Before the Oscar-winning “A Separation,” Iranian writer-director Asghar Farhadi made another masterpiece — 2009’s “About Elly,” about a group of friends from Tehran and their children, spending a long weekend at a beachfront home.
One of them, Sepideh (Golshifteh Farahani), has invited her son’s kindergarten teacher, Elly (Taraneh Alidousti), in hopes of pairing her up with her newly-single friend Ahmad (Shahab Hosseini). Although the accommodations turn out to be shabby and run down, with broken windows and missing doors, the group makes the best of it, playing volleyball and charades, sharing a large dinner and going swimming with their kids.
On a drive to town for groceries, Elly and Ahmad get to know each other a little. He tells her about his ex-wife, who broke up with him by saying “A bitter ending is better than endless bitterness.” She tells him about her mother, who relies on her for everything, and admits she may not be able to stay for the entire weekend. She gets a call on her cell but declines to answer it. There are other small bits of seemingly insignificant business that the movie is careful is to show us, and even though they don’t always seem to matter, you still pay close attention, because Farhadi never wastes a frame of film.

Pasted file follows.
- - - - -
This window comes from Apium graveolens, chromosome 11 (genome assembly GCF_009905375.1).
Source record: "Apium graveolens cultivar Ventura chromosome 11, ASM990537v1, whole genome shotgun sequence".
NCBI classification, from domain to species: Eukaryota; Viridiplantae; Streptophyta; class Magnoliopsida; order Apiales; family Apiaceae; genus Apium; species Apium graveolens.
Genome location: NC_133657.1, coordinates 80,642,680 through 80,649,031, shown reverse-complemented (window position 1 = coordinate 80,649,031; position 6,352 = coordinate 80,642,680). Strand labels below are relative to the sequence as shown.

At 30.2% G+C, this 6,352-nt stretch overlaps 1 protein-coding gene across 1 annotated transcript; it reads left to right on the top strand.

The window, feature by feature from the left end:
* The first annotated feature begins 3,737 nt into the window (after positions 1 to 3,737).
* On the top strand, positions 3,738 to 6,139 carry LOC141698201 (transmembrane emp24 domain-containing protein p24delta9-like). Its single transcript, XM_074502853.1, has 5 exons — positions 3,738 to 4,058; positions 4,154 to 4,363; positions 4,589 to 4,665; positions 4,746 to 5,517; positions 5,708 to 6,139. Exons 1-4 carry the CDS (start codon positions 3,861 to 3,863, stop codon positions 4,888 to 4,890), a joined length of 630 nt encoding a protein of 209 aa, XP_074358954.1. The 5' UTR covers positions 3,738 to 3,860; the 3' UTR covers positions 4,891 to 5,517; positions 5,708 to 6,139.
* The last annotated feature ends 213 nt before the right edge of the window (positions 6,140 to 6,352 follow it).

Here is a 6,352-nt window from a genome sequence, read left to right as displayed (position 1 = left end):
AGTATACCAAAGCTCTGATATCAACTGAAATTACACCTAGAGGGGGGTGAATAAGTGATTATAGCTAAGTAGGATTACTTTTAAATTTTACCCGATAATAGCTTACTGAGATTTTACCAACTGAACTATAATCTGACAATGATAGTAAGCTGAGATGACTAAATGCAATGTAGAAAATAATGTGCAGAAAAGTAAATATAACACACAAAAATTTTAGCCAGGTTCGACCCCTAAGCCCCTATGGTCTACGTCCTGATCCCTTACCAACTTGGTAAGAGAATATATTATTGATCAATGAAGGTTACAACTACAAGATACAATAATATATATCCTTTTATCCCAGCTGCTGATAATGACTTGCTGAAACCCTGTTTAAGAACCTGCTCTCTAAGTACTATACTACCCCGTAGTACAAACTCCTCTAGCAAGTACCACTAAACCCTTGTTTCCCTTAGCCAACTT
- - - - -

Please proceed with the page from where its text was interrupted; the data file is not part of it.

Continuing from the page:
And then, the following day, Elly disappears. “About Elly” comes on like an Agatha Christie mystery: Where did she go? How could she have vanished in plain sight while flying a kite with the children on the shore? Why didn’t anyone else see what happened to her? The natural next step would be to call the cops. But everyone realizes they don’t even know Elly’s last name. Her bag is missing, too. And the woman who rented the cabin to them warned them to lock the doors at night, because the seaside is dangerous. If they report the disappearance to the authorities, might not they become suspects?
But gradually, with his graceful, superb storytelling skills and his clear, patient images (his command of framing and composition were already extraordinary), Farhardi starts investing the film with something richer and more meaningful. Sketched into the dialogue and the precise performances by the ensemble cast is a commentary about the snowballing nature of lies and the various reasons we use them, be it to deceive others, avoid betraying cultural mores or simply out of fear of being found out to be something other than what we’re projecting. Like “A Separation,” which used the story of a dissolving marriage to illustrate the unexpected consequences of a rigid, inflexible society, “About Elly” turns what starts out as a breezy comedy into an engaging and substantial exploration of human nature and how sometimes, without intending to, we hurt the ones we love most — including ourselves.